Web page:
On bodies, blood, and blessings
Mourning for Trayvon


It is humbling to sit by the bedside of someone who is transitioning out of this life.

Sometimes their breathing is labored. Sometimes there is the "death rattle," a kind of guttural rasping with each inhalation.

Often their skin begins to seem almost translucent. The Hebrew word for skin and the Hebrew word for light are homonyms.

Often as I touch their arm, or stroke their forehead, I remember extending that same gentleness to someone who has died.

I say, It's Rabbi Rachel. I'm here with you. Your loved ones are here with you.

I say, let go of any old stuff, any anger or frustration, any baggage between you and anyone else. You don't need it anymore.

I say, we're letting go of our issues with you, too. We love you. Whenever you are ready, you're free to go.

I sing the angel song. I think of the illustrations in the bedtime shema book, sweeping watercolors showing Wonder and Strength, Light and Comfort, the angels who accompany each of us into sleep.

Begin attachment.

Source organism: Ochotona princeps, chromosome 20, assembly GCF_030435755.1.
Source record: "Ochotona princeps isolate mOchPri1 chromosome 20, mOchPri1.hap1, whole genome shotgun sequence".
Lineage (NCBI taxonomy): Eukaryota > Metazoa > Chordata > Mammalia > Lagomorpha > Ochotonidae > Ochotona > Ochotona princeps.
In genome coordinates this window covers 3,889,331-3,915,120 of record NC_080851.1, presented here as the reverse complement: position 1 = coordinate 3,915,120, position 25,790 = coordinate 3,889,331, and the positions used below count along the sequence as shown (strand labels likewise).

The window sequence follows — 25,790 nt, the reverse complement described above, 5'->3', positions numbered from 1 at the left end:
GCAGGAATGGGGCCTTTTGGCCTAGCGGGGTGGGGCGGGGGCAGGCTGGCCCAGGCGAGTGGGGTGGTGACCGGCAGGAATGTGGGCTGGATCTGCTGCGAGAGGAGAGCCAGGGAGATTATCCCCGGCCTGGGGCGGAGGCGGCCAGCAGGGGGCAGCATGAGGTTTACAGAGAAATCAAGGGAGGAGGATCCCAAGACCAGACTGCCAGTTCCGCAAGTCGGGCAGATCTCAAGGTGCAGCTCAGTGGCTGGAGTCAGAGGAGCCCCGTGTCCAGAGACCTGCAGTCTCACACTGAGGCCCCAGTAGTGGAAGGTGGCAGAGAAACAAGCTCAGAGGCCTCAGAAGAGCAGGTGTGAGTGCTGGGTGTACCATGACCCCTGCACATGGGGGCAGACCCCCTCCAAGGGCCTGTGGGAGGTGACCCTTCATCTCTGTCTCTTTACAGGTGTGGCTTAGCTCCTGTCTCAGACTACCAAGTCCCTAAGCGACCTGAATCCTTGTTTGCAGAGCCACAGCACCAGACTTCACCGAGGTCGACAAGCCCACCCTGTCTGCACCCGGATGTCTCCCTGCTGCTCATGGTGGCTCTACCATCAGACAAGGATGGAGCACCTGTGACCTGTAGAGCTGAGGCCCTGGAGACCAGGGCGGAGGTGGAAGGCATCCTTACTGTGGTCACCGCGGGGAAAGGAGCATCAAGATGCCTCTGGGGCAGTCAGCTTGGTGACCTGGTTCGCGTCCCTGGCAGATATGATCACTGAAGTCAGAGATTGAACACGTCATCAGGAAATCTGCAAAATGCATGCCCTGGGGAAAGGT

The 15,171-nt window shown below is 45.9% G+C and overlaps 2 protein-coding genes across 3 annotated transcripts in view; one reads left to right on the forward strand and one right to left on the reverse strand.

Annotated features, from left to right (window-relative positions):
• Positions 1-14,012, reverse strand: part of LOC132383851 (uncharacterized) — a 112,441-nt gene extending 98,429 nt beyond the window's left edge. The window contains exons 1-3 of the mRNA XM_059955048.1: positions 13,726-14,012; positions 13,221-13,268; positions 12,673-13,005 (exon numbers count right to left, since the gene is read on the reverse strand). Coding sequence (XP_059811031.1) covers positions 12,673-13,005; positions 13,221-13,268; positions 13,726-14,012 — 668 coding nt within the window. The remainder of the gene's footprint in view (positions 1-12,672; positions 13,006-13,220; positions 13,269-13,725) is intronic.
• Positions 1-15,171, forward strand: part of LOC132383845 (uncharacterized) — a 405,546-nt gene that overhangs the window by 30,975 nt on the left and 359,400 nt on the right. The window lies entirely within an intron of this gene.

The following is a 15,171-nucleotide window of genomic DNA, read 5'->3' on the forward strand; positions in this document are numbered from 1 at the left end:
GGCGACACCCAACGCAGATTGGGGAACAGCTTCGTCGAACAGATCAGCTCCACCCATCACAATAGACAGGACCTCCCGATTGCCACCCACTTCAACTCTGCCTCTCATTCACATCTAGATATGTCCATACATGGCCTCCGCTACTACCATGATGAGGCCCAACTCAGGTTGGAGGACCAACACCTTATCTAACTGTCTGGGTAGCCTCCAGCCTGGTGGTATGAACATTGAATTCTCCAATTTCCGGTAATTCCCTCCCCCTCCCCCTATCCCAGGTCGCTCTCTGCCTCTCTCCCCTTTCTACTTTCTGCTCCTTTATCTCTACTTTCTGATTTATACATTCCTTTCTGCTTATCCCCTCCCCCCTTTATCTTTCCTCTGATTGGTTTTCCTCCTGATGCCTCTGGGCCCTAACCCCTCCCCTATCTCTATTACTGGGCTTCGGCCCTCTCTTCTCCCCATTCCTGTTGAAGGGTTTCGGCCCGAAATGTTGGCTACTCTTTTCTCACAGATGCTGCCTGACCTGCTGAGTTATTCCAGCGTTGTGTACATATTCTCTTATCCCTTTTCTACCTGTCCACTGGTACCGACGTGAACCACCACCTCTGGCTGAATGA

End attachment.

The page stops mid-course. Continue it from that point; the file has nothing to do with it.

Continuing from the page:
I sing the niggun which asks why a soul incarnates in this world, and which answers that we enter this world in order to know God. A funny thing, isn't it? We think of God as being beyond this world, and yet the way to know God is to be in the world. We have to be apart in order to yearn to be together.

When we leave this world, maybe we return to that intimate connection. I believe we do.

May angels accompany you, dear one, through this passage into what's coming. We love you. We're here. You are not alone.